Just across the Vermont border, the powder's magnifique and you get beaucoup more downhill for your dollar
I was schussing down a narrow, tree-lined trail with breathtaking views of Lake Memphremagog, at Owl's Head, one of Quebec's "secret" ski areas. It was entre le chien et le loup ("between the dog and the wolf"), what Quebecois call late afternoon, when flat light overtakes the slopes. Suddenly, in a spectacular header, I went down in a spray of snow as burly, bearded lumberjack types emerged from the glade, singing lustily (I kid you not) while tapping the maples for sap. One picked me up like a twig, then with a grin let me sample the wares. Later I sat toasting by a fire in my gOte (the homey local version of a B&B), sherry in one hand, in the other a warm slice of home-baked bread slathered with - what else? - fresh maple syrup. Quebec has long been prized by skiers for its accueil chaleureux (warm welcome), incomparable ambience, and bargain packages, including meals and/or lift tickets. And since the Canadian dollar has, despite occasional upswings, been going downhill faster than Tommy Moe in his prime, you can expect 30 to 40 percent savings on rates well below those in New England (at press time, the exchange rate was US $1.48 for one Canadian dollar; prices here are quoted in U.S. currency). Typical two-day packages (minimum stays are often required, but the longer your trip, the greater your savings) start as low as $55 per person, with gites and motel rooms in neighboring towns as cheap as $30. Restaurants, from humble creperies to gourmet auberges, offer an affordable daily table d'hote or a set three-course menu. Even the province's two "monster" areas, Mont Tremblant (in the Laurentians, a bit north of Montreal) and Mont Ste. Anne (further north still, near Quebec City), rank as affordable.
Off the beaten chemin
But Quebec's pastoral Eastern Townships - L'Estrie in French-and their "Big Four" ski areas (Bromont, Mont Orford, Owl's Head, and Mont Sutton) offer one of skidom's sweetest deals, even without the maple syrup. Located southeast of Montreal (Bromont is 45 minutes away, closer than the more famous Laurentians) right across the Vermont border, they're also a prime driving destination, just 6-7 hours from Boston and New York. The areas are less trendy than the Laurentians, still mostly family-owned and catering to a largely family clientele, all of which keeps prices low. Because each of the Big Four offers something unique and lies within 20-30 minutes' drive of the next in a neat quadrangle, they cooperate on marketing, including special interchangeable lift passes (four days for $84, five for $98.50). Other bonuses: proximity to the border and a long-standing English settlement make the region Quebec's most anglophone outside major cities, while the microclimate and abundant glades ameliorate the Northeast's inevitable damp, cold, and biting wind...somewhat. The areas are reminiscent of New England, with state-of-the-art snowmaking, top-notch ski schools, picture-postcard views of shimmering lakes and snow artfully dripping from gables, and classically narrow trails winding through stands of maple, white birch, and spruce. The vertical drop ranges from 1,329 to 1,772 feet - hardly Killington but comparable to popular Northeast venues like New Hampshire's Attitash and Bretton Woods or Vermont's Ascutney and Bromley (L'Estrie's mountains, called Les Appalaches, are in fact extensions of the Green Mountains and the Alleghenies). A car is advisable, since the comparatively limited slopeside accommodations just exceed our price level (except for Sunday-Thursday or one-week packages), shuttles are nonexistent, and some fantastic deals lurk a few miles further away. Rentals are available from the major companies at Montreal's Dorval Airport, starting at $35 per diem (you may net a significantly favorable exchange rate winging it on-site without reservations).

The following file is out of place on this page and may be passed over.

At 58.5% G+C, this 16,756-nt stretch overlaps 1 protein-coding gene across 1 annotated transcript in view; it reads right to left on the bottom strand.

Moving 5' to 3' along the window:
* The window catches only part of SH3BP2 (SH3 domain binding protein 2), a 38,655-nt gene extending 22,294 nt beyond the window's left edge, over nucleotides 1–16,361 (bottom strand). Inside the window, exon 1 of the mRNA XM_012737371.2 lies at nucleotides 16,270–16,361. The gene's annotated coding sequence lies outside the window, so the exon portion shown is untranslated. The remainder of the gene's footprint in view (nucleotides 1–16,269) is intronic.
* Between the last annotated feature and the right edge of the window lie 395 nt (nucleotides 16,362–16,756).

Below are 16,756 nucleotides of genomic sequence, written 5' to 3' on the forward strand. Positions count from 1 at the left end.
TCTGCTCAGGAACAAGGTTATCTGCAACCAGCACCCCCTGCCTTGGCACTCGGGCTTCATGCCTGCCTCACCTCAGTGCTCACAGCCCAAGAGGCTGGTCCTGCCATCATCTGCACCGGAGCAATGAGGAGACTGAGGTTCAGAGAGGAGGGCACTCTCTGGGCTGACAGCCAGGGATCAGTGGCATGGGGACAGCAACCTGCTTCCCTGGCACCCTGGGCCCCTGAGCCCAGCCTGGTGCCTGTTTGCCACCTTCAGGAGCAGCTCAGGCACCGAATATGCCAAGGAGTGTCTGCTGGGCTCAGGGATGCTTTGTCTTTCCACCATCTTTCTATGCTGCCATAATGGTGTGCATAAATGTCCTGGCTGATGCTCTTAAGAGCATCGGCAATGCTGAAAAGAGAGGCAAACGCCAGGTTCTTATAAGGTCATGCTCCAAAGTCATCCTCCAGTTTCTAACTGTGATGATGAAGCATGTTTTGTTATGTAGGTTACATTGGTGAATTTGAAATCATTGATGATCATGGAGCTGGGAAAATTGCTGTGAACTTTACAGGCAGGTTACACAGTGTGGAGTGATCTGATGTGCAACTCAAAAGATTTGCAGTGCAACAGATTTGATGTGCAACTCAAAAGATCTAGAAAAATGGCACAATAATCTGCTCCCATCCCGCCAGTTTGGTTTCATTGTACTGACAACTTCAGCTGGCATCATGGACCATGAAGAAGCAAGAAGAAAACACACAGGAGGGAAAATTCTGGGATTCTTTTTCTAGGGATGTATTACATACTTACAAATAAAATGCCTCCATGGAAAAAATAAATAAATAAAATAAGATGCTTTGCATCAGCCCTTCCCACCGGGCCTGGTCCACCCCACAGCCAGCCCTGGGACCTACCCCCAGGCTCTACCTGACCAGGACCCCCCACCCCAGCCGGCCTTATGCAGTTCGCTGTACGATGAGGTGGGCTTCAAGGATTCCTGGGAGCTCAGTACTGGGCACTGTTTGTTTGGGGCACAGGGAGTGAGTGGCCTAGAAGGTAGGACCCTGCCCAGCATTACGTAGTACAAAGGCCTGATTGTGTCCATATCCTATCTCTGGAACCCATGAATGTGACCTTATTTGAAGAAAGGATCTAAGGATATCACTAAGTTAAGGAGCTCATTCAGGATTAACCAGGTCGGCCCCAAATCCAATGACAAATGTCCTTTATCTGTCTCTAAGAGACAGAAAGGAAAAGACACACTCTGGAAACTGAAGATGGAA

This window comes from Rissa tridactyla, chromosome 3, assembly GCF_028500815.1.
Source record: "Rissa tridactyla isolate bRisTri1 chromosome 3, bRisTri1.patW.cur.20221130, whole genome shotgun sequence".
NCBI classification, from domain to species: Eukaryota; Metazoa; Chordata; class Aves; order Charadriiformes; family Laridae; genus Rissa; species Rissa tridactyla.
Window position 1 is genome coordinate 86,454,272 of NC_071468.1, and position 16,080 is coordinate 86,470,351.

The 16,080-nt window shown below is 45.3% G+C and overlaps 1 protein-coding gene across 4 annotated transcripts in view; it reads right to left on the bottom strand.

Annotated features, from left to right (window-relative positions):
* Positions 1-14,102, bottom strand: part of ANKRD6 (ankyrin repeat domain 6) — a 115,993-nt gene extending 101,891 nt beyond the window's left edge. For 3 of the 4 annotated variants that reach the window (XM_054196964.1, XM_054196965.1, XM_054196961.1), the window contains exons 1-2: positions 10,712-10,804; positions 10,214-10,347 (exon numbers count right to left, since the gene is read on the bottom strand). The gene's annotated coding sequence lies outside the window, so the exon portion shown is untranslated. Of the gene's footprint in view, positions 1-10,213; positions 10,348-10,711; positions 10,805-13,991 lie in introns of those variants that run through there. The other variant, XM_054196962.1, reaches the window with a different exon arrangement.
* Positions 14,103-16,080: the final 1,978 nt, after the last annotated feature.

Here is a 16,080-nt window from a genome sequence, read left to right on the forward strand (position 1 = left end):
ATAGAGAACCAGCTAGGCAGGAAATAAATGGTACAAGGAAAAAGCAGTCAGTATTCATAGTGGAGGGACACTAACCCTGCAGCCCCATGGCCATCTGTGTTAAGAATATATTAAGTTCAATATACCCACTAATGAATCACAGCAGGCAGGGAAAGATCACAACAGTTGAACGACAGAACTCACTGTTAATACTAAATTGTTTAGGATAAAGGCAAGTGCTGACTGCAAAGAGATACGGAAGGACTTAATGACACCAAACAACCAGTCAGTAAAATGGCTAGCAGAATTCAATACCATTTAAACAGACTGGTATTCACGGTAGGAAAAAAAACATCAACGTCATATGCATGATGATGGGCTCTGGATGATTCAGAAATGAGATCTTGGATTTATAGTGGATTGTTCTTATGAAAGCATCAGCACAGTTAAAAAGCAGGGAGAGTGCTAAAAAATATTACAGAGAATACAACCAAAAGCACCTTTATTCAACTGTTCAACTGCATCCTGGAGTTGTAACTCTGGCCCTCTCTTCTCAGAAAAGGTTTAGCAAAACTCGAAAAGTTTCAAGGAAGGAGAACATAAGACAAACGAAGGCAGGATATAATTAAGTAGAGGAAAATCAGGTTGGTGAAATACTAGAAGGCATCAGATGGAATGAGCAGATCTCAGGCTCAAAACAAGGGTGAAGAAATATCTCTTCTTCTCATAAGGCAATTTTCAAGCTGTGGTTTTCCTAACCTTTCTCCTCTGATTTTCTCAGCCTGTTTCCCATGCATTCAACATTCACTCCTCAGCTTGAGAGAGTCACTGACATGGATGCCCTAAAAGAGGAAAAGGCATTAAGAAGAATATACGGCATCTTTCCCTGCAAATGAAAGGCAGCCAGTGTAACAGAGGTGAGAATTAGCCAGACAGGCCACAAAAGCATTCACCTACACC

Driving is recommended anyway, since the Eastern Townships are absurdly picturesque. They out - Yankee New England, with white (mostly Protestant) church spires, round barns, covered bridges, and clapboard or gingerbread houses with shingle roofs. Lovely Victorian towns like North Hatley, Magog, and Knowlton beckon with inexpensive folk art galleries, antique shops, B&Bs, and homespun restaurants serving various cuisines, including the hearty local fare (musts include tourtiere, a savory meat pie, and tarte au sucre, maple pie). Thankfully, the mountain villages aren't sprawling, overdeveloped eyesores like, say, Stowe; their atmospheres haven't changed much in 30 years, and many still have their original wood lockers and picnic tables. You can even get free year-round tastings at wineries (!) and in late February through mid-April tap your own maple sap at a sucrerie (sugar house).